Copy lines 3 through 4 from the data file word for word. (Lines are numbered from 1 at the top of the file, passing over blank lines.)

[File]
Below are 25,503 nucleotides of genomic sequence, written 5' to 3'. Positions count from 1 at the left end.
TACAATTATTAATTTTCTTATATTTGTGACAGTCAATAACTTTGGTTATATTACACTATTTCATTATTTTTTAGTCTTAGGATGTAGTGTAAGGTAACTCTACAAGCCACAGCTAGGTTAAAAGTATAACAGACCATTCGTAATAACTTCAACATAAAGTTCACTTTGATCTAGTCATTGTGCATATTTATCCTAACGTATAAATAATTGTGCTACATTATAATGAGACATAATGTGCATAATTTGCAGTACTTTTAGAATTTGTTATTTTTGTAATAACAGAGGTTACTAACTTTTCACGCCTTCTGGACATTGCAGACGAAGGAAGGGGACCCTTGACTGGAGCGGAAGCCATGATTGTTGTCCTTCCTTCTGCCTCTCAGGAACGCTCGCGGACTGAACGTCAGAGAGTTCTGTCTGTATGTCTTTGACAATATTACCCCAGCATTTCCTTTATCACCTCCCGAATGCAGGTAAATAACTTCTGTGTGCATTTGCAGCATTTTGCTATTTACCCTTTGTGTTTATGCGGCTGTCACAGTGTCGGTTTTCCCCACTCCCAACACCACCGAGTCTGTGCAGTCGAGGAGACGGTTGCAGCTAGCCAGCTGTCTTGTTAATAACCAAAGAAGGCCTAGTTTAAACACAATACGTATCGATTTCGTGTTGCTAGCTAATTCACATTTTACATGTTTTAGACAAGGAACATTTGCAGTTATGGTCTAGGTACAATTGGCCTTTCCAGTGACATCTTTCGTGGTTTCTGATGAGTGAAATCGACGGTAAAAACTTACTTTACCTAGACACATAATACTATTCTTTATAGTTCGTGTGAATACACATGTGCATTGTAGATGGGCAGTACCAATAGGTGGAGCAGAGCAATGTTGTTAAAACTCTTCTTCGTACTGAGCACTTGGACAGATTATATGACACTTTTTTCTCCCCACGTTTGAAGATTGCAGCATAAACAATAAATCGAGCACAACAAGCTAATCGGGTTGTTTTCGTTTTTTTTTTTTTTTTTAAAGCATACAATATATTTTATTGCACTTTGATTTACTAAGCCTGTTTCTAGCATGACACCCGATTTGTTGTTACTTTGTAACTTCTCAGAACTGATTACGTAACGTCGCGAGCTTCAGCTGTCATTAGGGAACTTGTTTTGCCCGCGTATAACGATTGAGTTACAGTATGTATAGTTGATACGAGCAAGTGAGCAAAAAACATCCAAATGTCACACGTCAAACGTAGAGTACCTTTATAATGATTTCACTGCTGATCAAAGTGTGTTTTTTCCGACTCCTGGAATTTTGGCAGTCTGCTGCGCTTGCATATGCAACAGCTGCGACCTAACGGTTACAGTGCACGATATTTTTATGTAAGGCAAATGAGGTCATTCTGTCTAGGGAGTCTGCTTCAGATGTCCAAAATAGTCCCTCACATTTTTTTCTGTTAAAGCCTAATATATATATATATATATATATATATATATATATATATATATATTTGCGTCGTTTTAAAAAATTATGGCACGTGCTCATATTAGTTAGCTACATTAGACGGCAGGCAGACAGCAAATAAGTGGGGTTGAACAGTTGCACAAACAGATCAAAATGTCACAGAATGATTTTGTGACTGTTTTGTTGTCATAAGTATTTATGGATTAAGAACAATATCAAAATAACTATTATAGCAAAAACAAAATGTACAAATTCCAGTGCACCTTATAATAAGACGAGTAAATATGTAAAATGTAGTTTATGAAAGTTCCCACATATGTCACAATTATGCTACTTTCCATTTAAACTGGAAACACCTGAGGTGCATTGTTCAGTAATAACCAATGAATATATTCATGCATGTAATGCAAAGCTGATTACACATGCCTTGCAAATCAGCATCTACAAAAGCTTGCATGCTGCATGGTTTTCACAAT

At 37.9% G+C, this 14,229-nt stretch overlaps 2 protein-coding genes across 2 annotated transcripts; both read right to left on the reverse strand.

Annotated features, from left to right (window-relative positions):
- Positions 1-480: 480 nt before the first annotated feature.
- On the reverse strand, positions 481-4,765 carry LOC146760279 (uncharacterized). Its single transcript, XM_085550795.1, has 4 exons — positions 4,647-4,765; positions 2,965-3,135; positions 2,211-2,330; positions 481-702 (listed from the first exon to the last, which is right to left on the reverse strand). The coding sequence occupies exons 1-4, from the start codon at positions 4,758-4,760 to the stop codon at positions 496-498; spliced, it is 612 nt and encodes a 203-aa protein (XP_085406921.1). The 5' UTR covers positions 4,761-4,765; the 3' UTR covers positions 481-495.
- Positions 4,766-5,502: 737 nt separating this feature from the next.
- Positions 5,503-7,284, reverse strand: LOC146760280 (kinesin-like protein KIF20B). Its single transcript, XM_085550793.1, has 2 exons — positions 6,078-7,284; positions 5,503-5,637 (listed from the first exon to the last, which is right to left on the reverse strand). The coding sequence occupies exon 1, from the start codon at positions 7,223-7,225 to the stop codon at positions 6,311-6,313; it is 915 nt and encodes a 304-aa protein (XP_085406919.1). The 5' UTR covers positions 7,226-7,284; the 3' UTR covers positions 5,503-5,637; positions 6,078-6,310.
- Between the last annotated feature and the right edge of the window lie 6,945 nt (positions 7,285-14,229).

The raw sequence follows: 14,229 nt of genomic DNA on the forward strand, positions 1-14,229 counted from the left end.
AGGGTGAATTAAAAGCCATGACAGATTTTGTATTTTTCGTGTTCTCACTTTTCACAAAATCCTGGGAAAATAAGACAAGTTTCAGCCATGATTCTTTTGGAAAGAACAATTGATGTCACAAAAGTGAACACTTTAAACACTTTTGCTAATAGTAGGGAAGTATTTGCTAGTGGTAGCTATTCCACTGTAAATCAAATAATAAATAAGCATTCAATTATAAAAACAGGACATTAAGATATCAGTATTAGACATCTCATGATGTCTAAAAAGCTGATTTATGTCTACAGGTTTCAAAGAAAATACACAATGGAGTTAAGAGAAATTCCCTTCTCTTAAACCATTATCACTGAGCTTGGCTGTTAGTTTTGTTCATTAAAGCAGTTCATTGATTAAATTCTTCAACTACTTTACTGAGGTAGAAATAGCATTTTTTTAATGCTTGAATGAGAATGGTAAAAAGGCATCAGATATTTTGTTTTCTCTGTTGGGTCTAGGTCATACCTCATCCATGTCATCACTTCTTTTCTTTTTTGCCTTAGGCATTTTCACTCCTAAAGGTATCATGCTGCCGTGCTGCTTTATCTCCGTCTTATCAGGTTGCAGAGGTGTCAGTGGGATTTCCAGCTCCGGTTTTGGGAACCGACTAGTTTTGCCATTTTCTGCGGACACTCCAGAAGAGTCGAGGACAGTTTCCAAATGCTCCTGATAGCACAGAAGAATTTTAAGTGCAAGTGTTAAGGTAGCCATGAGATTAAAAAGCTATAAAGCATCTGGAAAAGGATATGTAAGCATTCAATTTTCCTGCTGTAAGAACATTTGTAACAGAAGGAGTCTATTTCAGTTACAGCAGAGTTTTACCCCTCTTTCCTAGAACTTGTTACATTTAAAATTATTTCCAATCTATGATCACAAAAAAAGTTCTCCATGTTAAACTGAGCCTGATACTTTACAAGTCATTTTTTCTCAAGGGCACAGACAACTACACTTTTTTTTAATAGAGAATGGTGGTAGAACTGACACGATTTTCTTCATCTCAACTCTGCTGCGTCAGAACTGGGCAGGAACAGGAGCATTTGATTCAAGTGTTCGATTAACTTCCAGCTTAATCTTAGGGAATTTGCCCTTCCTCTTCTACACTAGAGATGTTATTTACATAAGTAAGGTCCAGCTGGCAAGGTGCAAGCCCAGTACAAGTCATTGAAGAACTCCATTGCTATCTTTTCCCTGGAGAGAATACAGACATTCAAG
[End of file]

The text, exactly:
At 37.9% G+C, this 14,229-nt stretch overlaps 2 protein-coding genes across 2 annotated transcripts; both read right to left on the reverse strand.

Annotated features, from left to right (window-relative positions):